Editorial: All together
The independence of the judiciary is non-negotiable. The president of India, Ram Nath Kovind, emphasized this in his speech on Constitution Day. While this is a universally accepted doctrine — at least declared as such by all politicians — the route to independence has not been fully agreed upon. That the president himself should warn judges about making indiscreet comments in court while talking about the judiciary’s independence was a small irony in this context. The president suggested that such comments damaged the perception of impartiality of judges by showing their engagement with events of the time. Of far greater weight, however, was the president’s suggestion that there could be another system for the appointment and transfer of judges than the present collegium system. He envisioned an all India judicial service that would induct fresh legal talent through an examination by a Central body, such as the Union Public Service Commission. The new system would nurture these talents, providing them with the incentive of merit-based elevation to higher courts. At the very least, that would help fill vacancies and reduce pendency.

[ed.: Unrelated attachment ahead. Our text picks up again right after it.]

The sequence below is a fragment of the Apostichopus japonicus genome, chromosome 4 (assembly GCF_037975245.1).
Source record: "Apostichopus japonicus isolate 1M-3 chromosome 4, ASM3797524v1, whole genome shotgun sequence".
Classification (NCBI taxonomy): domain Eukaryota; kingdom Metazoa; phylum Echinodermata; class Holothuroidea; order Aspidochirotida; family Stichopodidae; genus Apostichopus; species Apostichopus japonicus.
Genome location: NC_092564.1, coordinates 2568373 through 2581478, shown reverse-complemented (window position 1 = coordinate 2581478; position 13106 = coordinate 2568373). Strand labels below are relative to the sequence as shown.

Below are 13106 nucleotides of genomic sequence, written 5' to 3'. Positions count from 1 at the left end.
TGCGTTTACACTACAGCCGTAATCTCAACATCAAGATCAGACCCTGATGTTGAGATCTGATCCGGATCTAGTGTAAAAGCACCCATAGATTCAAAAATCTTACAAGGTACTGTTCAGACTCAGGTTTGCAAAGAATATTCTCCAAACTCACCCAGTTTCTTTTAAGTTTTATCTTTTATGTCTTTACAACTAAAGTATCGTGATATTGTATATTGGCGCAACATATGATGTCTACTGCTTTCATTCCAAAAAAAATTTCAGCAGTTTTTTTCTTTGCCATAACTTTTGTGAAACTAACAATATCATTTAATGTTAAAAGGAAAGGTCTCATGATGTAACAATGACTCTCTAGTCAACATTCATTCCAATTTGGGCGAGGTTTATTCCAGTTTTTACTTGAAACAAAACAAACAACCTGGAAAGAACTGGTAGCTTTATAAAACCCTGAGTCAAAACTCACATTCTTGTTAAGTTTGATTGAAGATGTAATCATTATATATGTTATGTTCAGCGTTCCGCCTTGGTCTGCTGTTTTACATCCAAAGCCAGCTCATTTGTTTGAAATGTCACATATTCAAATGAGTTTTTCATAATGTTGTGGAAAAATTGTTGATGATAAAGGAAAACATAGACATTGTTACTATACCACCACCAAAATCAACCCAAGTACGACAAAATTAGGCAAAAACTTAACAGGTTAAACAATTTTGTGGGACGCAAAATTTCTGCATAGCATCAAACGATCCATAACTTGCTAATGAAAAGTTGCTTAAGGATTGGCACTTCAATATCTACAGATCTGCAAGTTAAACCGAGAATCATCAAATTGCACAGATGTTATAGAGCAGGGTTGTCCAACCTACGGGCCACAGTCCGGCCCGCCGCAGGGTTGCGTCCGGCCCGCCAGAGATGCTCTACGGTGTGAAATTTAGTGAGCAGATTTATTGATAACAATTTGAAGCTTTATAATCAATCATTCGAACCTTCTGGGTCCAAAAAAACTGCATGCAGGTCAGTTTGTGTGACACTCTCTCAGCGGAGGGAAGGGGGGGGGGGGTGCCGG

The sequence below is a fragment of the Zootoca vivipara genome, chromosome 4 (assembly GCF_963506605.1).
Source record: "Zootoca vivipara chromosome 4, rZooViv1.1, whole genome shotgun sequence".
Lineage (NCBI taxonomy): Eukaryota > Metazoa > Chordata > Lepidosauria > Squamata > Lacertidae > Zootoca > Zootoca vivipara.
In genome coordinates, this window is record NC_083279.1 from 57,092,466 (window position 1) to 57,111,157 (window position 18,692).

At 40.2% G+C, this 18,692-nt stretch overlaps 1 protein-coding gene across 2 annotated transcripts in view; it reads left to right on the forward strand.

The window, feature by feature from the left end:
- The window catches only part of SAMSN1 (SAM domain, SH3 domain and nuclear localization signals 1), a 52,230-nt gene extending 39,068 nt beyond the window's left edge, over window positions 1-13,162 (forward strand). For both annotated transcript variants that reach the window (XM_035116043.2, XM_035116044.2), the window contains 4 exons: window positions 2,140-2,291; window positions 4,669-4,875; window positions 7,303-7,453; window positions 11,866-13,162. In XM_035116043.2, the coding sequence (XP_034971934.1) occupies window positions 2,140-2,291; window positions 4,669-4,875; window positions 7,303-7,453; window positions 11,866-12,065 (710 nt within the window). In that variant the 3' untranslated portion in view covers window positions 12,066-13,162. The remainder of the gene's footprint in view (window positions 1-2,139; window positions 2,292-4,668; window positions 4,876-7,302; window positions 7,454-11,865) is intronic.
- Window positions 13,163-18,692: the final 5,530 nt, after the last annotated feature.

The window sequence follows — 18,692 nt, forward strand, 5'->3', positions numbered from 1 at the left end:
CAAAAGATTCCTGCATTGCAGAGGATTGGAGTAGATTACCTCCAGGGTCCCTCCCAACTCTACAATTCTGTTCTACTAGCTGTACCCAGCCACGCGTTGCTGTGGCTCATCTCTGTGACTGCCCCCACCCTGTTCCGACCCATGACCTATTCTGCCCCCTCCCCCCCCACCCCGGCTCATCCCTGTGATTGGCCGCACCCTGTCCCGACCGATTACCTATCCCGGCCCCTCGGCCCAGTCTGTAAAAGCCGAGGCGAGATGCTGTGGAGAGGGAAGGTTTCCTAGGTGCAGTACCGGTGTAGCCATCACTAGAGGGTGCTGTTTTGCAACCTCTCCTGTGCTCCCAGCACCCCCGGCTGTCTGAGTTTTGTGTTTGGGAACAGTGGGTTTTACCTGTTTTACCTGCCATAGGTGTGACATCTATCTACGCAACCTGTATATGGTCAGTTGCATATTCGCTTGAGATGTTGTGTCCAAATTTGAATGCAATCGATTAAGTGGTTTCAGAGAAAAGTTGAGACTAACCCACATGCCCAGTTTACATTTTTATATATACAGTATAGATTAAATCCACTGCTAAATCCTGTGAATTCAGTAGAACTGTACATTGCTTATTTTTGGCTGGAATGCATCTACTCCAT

The idea has been raised from time to time since the Law Commission’s recommendation in 1958. What is relevant is that the government raised the subject early in November in spite of the fact that there is strong opposition to the idea from some states and high courts. There are not only questions about its constitutionality, but also about a breach of federal principles, because the Constitution empowers the states and high courts to appoint lower court judges. Beneath the objections lies the fear of the executive’s presence in the selection of judges in a centralized system. The Centre’s reiteration of the subject should perhaps be juxtaposed with its proposed amendment to the Constitution to bring about the National Judicial Appointments Commission. The Supreme Court struck it down in 2015 as unconstitutional. It would replace the collegium system with a panel including the law minister and two persons of the government’s choice apart from the chief justice of India and two seniormost Supreme Court judges. Certainly, the collegium system lacks transparency. But reform must be based on reason and consensus. Coercion by or distrust of either side would be the worst way to go about it.